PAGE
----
You have to remember back to why these cooling off periods were brought in. It was when people started to buy their Insurance over the phone, rather than to visit an Insurance brokers. Because they were buying Insurance without being able to see anything, they were given 14 day cooling off period from when the Insurance documents were received.

 

With auto renewal which is a later innovation, i don't think it has been considered in regard to what affect it has on other rights. If an Insurers significantly changed the terms of the Insurance, i would argue that auto renewal is probably challengeable or that a new 14 cooling off period should be allowed. If for example you made a change to cover for a specific peril e.g exclude flood arising from water table increase or you doubled the premium for a particular postcode area, then these are significant changes. Whilst Insurers are required to bring significant changes to a policyholders attention, not all people properly study the details or not immediately on receipt of documents. Insurers normally issue renewal documents about 3 weeks ahead of renewal so people should make urgent enquiries if not received within 2 weeks of renewal. If they unsure about any changes in cover, they should phone Insurers for an explanation.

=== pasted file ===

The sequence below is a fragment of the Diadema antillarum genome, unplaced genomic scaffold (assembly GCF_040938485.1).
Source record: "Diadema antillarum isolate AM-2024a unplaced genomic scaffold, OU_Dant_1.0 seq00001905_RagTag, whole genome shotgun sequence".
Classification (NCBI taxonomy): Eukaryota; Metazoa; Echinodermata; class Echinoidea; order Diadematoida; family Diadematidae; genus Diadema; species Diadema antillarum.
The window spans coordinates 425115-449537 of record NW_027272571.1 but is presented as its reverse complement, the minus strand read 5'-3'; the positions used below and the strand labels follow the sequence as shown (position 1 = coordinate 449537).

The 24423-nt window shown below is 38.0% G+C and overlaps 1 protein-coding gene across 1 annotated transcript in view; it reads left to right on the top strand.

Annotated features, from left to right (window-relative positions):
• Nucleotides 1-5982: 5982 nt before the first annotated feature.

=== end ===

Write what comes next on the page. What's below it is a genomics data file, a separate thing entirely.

Edited by unclebulgaria67
Correction

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That is a great question.

 

I'm sure the answer must be yes but it needs trying out

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Many thanks! I am sure they must have sent renewal documents… possibly they went astray as the house next door often gets my mail and I get theirs because the house names both start with the same two words and the postman can't be arsed to check the name… or it might be hidden from view in the envelope window…

No excuses.. I should have kept my eye on the ball, but I've so much other stuff going on, insurance was the least of my problems… up until recently, anyway… I've got no money for essentials (like food) now that they have raided my bank account. TB